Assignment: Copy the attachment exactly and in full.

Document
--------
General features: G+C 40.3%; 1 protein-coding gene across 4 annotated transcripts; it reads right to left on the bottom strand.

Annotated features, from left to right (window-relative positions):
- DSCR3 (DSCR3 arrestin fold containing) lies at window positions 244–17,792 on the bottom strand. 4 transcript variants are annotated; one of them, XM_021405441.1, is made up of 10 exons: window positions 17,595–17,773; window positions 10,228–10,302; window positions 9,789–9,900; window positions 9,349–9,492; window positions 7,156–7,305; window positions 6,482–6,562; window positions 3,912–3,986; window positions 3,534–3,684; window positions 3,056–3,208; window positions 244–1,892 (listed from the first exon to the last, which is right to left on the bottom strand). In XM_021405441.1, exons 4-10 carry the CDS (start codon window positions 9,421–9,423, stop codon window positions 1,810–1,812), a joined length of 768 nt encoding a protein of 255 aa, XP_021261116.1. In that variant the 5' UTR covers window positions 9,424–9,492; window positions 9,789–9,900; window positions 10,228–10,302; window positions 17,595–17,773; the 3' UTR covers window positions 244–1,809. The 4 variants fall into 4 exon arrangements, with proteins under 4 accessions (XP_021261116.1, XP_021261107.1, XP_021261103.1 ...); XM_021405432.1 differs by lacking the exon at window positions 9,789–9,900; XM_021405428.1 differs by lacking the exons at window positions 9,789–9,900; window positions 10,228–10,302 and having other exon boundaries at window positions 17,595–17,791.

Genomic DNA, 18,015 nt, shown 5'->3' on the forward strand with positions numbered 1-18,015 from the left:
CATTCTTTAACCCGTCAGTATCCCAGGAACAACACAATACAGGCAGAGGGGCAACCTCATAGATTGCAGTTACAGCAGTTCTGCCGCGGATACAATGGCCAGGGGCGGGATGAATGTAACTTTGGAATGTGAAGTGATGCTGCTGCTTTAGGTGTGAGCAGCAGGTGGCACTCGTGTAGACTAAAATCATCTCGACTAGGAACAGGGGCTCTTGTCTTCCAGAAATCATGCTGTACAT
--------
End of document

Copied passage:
General features: G+C 40.3%; 1 protein-coding gene across 4 annotated transcripts; it reads right to left on the bottom strand.

Annotated features, from left to right (window-relative positions):
- DSCR3 (DSCR3 arrestin fold containing) lies at window positions 244–17,792 on the bottom strand. 4 transcript variants are annotated; one of them, XM_021405441.1, is made up of 10 exons: window positions 17,595–17,773; window positions 10,228–10,302; window positions 9,789–9,900; window positions 9,349–9,492; window positions 7,156–7,305; window positions 6,482–6,562; window positions 3,912–3,986; window positions 3,534–3,684; window positions 3,056–3,208; window positions 244–1,892 (listed from the first exon to the last, which is right to left on the bottom strand). In XM_021405441.1, exons 4-10 carry the CDS (start codon window positions 9,421–9,423, stop codon window positions 1,810–1,812), a joined length of 768 nt encoding a protein of 255 aa, XP_021261116.1. In that variant the 5' UTR covers window positions 9,424–9,492; window positions 9,789–9,900; window positions 10,228–10,302; window positions 17,595–17,773; the 3' UTR covers window positions 244–1,809. The 4 variants fall into 4 exon arrangements, with proteins under 4 accessions (XP_021261116.1, XP_021261107.1, XP_021261103.1 ...); XM_021405432.1 differs by lacking the exon at window positions 9,789–9,900; XM_021405428.1 differs by lacking the exons at window positions 9,789–9,900; window positions 10,228–10,302 and having other exon boundaries at window positions 17,595–17,791.

Genomic DNA, 18,015 nt, shown 5'->3' on the forward strand with positions numbered 1-18,015 from the left:
CATTCTTTAACCCGTCAGTATCCCAGGAACAACACAATACAGGCAGAGGGGCAACCTCATAGATTGCAGTTACAGCAGTTCTGCCGCGGATACAATGGCCAGGGGCGGGATGAATGTAACTTTGGAATGTGAAGTGATGCTGCTGCTTTAGGTGTGAGCAGCAGGTGGCACTCGTGTAGACTAAAATCATCTCGACTAGGAACAGGGGCTCTTGTCTTCCAGAAATCATGCTGTACAT